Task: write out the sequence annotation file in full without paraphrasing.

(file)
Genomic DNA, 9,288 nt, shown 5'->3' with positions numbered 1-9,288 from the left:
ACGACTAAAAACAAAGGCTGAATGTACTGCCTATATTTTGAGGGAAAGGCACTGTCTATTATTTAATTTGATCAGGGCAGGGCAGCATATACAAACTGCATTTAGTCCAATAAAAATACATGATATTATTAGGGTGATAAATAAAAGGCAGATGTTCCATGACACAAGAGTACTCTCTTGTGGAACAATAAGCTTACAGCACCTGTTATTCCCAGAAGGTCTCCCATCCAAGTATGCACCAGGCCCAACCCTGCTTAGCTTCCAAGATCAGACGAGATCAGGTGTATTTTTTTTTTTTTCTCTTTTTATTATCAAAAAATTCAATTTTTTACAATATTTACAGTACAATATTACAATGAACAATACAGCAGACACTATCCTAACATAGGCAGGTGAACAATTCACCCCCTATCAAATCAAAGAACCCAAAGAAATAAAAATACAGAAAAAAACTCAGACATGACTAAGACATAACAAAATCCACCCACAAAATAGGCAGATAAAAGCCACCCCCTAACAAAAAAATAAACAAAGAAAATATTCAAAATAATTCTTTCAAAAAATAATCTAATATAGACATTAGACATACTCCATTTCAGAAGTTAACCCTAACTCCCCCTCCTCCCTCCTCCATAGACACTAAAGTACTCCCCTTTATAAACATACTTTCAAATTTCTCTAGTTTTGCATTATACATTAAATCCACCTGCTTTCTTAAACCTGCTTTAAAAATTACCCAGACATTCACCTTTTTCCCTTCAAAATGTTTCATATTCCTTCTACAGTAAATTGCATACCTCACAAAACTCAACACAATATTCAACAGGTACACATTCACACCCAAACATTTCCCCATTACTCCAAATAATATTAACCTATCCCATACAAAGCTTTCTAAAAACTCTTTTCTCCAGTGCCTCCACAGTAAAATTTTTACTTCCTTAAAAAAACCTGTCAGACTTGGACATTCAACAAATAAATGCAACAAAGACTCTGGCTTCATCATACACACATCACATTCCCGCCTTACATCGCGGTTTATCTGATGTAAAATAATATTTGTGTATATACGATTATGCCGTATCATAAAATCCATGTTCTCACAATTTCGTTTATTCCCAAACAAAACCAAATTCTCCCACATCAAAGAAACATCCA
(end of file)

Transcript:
Genomic DNA, 9,288 nt, shown 5'->3' with positions numbered 1-9,288 from the left:
ACGACTAAAAACAAAGGCTGAATGTACTGCCTATATTTTGAGGGAAAGGCACTGTCTATTATTTAATTTGATCAGGGCAGGGCAGCATATACAAACTGCATTTAGTCCAATAAAAATACATGATATTATTAGGGTGATAAATAAAAGGCAGATGTTCCATGACACAAGAGTACTCTCTTGTGGAACAATAAGCTTACAGCACCTGTTATTCCCAGAAGGTCTCCCATCCAAGTATGCACCAGGCCCAACCCTGCTTAGCTTCCAAGATCAGACGAGATCAGGTGTATTTTTTTTTTTTTCTCTTTTTATTATCAAAAAATTCAATTTTTTACAATATTTACAGTACAATATTACAATGAACAATACAGCAGACACTATCCTAACATAGGCAGGTGAACAATTCACCCCCTATCAAATCAAAGAACCCAAAGAAATAAAAATACAGAAAAAAACTCAGACATGACTAAGACATAACAAAATCCACCCACAAAATAGGCAGATAAAAGCCACCCCCTAACAAAAAAATAAACAAAGAAAATATTCAAAATAATTCTTTCAAAAAATAATCTAATATAGACATTAGACATACTCCATTTCAGAAGTTAACCCTAACTCCCCCTCCTCCCTCCTCCATAGACACTAAAGTACTCCCCTTTATAAACATACTTTCAAATTTCTCTAGTTTTGCATTATACATTAAATCCACCTGCTTTCTTAAACCTGCTTTAAAAATTACCCAGACATTCACCTTTTTCCCTTCAAAATGTTTCATATTCCTTCTACAGTAAATTGCATACCTCACAAAACTCAACACAATATTCAACAGGTACACATTCACACCCAAACATTTCCCCATTACTCCAAATAATATTAACCTATCCCATACAAAGCTTTCTAAAAACTCTTTTCTCCAGTGCCTCCACAGTAAAATTTTTACTTCCTTAAAAAAACCTGTCAGACTTGGACATTCAACAAATAAATGCAACAAAGACTCTGGCTTCATCATACACACATCACATTCCCGCCTTACATCGCGGTTTATCTGATGTAAAATAATATTTGTGTATATACGATTATGCCGTATCATAAAATCCATGTTCTCACAATTTCGTTTATTCCCAAACAAAACCAAATTCTCCCACATCAAAGAAACATCCA